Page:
• Not standardized or validated – These tests are not scientifically validated and standardized like professionally administered IQ tests. The questions may not accurately measure abilities across different populations.

  • Self-administered – Since you take them without a test administrator, conditions like time limits, cheating and effort level can affect scores.

  • May have biases – Questions may contain cultural biases that disadvantage people with diverse backgrounds.

  • Motivation affects performance – Your effort and motivation impacts test performance, which can vary each time you take a test.

  • Scoring algorithms unclear – How the final scores and IQ ratings are calculated is usually undisclosed and may be arbitrary.

  • For entertainment purposes only – The creators of free tests often warn their results should be used for "entertainment purposes only."

For these reasons, professionals advise not putting too much stock in the results of free online IQ tests. They are not as scientifically valid as proctored, standardized IQ tests administered by a psychologist or neuropsychologist. Treat them as engaging brain teases rather than definitive measures of intelligence.

Best Uses for Free IQ Tests

While the results may not be completely accurate, free IQ tests can still be useful in the following ways:

  • Getting a general idea of your cognitive strengths and weaknesses
  • Comparing your speed of thinking and problem solving to others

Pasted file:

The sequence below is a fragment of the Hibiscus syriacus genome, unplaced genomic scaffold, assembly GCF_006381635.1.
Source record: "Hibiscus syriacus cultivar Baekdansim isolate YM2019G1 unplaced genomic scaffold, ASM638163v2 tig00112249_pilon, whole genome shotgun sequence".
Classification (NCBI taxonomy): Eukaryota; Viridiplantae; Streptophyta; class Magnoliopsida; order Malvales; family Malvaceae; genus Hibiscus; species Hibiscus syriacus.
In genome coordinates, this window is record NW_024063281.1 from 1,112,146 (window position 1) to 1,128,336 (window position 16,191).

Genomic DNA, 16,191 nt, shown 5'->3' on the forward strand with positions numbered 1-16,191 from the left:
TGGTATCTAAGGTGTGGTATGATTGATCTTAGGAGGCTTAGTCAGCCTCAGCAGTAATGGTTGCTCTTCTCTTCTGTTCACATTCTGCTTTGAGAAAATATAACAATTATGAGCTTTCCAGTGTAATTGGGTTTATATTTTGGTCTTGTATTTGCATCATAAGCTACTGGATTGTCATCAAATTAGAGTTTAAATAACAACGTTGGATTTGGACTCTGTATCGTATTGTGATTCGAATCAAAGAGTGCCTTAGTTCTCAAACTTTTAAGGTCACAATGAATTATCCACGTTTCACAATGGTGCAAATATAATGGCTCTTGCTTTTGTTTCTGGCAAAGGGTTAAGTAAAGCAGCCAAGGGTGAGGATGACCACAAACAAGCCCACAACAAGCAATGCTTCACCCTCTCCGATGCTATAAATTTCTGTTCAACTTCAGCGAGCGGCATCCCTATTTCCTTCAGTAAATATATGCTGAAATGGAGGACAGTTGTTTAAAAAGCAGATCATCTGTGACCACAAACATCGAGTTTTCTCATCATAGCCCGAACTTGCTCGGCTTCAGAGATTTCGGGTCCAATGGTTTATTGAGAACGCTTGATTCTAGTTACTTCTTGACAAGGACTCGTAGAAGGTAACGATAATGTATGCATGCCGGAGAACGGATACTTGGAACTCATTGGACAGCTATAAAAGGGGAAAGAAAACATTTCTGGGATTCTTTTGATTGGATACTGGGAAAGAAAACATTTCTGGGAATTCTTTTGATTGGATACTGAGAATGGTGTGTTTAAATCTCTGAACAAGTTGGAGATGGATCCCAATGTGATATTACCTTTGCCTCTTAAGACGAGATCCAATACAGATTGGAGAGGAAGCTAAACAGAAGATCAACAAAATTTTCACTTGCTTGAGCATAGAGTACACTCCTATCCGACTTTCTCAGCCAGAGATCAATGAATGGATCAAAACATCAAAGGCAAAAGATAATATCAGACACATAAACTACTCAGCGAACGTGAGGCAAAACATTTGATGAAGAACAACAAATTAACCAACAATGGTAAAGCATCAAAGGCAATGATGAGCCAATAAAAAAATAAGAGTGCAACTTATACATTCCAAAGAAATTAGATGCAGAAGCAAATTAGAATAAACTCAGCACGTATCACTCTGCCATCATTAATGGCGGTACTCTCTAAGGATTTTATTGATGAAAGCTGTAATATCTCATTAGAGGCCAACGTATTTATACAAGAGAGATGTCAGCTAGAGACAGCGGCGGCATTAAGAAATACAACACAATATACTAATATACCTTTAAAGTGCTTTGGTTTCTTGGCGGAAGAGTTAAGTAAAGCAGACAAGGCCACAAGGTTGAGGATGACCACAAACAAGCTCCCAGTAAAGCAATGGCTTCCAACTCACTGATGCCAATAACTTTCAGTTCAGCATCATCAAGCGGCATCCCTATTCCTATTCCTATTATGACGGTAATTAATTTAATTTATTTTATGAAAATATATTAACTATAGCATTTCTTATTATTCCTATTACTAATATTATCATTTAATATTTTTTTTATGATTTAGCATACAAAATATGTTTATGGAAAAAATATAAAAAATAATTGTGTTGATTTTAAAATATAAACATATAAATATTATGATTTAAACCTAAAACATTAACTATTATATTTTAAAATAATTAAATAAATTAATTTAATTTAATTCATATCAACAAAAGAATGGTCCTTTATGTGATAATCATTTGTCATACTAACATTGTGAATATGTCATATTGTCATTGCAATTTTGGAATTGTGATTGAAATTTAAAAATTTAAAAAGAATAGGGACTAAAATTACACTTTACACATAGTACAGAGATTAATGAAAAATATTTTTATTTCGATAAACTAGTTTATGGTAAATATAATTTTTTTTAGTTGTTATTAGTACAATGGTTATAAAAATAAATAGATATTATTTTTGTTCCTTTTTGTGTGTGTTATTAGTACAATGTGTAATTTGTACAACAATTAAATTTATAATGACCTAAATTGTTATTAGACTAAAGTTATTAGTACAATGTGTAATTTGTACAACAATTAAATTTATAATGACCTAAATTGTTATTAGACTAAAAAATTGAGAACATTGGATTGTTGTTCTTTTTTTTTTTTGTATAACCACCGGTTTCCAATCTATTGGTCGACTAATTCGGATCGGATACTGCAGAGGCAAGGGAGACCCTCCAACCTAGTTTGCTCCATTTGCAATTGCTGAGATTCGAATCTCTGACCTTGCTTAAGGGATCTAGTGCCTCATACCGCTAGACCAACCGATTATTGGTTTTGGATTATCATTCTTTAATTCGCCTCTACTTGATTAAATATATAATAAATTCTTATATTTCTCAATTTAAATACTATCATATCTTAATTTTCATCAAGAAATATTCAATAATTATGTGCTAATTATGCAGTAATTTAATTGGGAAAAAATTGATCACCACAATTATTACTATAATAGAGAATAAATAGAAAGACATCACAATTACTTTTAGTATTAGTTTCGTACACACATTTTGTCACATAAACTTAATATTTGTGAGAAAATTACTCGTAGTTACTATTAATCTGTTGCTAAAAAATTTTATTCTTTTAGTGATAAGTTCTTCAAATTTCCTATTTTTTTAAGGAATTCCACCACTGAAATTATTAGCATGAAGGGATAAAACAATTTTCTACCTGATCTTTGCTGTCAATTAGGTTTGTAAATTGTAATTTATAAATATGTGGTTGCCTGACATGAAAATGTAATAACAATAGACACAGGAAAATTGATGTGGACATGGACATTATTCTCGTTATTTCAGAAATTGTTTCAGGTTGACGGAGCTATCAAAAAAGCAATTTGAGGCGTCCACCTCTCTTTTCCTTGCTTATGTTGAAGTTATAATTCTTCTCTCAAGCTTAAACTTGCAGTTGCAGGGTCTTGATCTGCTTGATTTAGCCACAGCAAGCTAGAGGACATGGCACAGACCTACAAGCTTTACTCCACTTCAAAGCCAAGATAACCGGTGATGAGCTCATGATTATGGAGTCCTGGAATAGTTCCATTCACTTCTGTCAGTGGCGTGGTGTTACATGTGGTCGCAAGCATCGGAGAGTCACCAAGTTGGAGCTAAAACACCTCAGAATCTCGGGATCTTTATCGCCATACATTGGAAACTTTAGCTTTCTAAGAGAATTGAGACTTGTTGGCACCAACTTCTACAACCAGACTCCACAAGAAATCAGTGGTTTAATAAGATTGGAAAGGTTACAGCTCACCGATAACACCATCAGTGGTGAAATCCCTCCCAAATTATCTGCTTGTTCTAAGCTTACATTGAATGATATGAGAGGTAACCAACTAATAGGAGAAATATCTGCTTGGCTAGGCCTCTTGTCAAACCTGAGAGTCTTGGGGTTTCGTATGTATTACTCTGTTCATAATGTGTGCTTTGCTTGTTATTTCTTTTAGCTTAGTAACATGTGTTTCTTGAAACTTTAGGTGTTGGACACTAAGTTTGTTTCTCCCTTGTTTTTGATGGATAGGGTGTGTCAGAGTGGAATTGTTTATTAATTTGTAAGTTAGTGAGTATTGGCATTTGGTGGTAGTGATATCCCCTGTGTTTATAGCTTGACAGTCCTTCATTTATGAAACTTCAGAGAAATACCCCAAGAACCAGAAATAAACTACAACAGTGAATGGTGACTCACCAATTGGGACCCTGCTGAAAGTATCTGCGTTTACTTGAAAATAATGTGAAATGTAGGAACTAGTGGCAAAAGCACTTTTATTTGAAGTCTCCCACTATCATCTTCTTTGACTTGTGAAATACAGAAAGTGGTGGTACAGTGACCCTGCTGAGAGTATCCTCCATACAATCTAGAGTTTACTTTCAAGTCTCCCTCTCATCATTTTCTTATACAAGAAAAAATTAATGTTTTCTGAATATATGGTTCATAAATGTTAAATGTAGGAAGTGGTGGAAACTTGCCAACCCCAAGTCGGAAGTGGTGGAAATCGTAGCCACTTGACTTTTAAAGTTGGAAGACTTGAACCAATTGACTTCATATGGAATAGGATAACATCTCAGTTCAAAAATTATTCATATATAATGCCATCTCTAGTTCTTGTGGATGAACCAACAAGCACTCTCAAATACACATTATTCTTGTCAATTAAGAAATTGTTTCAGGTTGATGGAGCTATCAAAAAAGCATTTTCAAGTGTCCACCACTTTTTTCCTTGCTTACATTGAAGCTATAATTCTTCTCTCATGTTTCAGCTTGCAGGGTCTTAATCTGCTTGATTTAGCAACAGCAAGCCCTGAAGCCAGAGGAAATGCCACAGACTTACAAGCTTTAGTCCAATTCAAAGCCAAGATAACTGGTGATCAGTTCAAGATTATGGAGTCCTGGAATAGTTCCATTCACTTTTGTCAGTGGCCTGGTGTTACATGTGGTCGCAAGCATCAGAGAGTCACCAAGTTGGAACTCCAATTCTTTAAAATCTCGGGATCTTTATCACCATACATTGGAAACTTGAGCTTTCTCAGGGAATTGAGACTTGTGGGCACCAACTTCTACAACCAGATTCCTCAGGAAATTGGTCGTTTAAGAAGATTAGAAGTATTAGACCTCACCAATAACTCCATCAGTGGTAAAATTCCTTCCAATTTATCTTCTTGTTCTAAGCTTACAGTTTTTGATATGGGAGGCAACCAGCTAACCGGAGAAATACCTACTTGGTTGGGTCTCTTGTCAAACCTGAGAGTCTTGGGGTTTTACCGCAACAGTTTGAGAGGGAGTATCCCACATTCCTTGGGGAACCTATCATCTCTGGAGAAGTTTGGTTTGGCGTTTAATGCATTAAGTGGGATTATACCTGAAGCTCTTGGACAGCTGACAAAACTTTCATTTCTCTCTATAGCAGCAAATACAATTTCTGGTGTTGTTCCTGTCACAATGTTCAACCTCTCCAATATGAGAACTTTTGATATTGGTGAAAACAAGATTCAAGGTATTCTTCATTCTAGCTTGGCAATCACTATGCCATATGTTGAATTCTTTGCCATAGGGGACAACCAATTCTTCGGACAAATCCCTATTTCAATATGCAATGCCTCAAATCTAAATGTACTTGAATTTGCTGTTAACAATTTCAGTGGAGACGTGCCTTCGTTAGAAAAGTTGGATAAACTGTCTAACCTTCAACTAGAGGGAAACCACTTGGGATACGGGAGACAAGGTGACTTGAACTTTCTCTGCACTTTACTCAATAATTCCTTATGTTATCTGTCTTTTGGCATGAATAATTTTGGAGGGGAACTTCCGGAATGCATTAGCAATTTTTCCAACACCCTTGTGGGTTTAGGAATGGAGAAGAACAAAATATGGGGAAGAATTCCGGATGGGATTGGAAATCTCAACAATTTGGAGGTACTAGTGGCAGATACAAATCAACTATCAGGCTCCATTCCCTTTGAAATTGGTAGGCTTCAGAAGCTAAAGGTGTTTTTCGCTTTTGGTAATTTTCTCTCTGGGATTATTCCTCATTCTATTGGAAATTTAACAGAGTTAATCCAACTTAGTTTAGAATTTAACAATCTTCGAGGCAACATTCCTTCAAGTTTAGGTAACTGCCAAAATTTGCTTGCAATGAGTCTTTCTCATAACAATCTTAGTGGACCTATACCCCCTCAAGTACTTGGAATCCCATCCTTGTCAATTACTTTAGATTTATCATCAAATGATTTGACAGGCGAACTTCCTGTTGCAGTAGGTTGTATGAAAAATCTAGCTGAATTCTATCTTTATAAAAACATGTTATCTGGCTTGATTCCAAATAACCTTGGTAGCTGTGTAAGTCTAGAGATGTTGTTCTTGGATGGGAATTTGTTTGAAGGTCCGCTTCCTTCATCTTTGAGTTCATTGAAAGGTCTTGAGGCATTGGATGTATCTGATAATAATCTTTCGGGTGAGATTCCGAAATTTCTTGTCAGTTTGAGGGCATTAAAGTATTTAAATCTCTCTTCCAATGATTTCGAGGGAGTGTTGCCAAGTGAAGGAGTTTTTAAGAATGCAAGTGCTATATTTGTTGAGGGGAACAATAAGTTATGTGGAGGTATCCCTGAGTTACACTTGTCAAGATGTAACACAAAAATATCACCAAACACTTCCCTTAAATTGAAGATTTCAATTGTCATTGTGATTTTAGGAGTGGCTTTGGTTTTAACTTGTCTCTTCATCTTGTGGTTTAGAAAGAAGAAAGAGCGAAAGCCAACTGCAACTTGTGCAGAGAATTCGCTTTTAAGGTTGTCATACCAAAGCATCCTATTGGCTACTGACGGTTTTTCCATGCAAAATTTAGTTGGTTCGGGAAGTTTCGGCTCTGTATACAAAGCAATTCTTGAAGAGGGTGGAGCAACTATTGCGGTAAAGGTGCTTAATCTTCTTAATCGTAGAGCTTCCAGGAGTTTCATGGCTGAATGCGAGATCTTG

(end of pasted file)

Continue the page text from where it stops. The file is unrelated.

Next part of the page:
• Measuring improvements after practicing cognitive skill-building exercises
  • Identifying areas you can work on like math, verbal or spatial reasoning
  • Satisfying curiosity about how you match up against your peers
  • Entertaining brain exercise and a way to challenge yourself

Just avoid reading too much into your exact IQ score from free tests. Use them as engaging brain teasers and a starting point for identifying personal areas of improvement.

Professional IQ Testing

If you‘re interested in a more scientific assessment of intelligence for academic placement, diagnosis or career guidance, you‘ll want to take a professionally-administered IQ test. Some of the most valid and reliable IQ tests include:

  • Wechsler Adult Intelligence Scale (WAIS) – For those 16 and older, covers verbal, math, memory and processing speed.

  • Stanford-Binet Intelligence Scales – Assesses verbal and nonverbal skills. Given to those 2 to 85+ years old.

  • Raven‘s Progressive Matrices – A nonverbal test using visual pattern matching puzzles. Often used for gifted testing.

  • Cognitive Assessment System (CAS) – A battery of 12 tests measuring planning, attention, memory, math and spatial skills.

  • Woodcock-Johnson IV – Covers cognitive abilities, math and verbal skills, academic knowledge and fluency.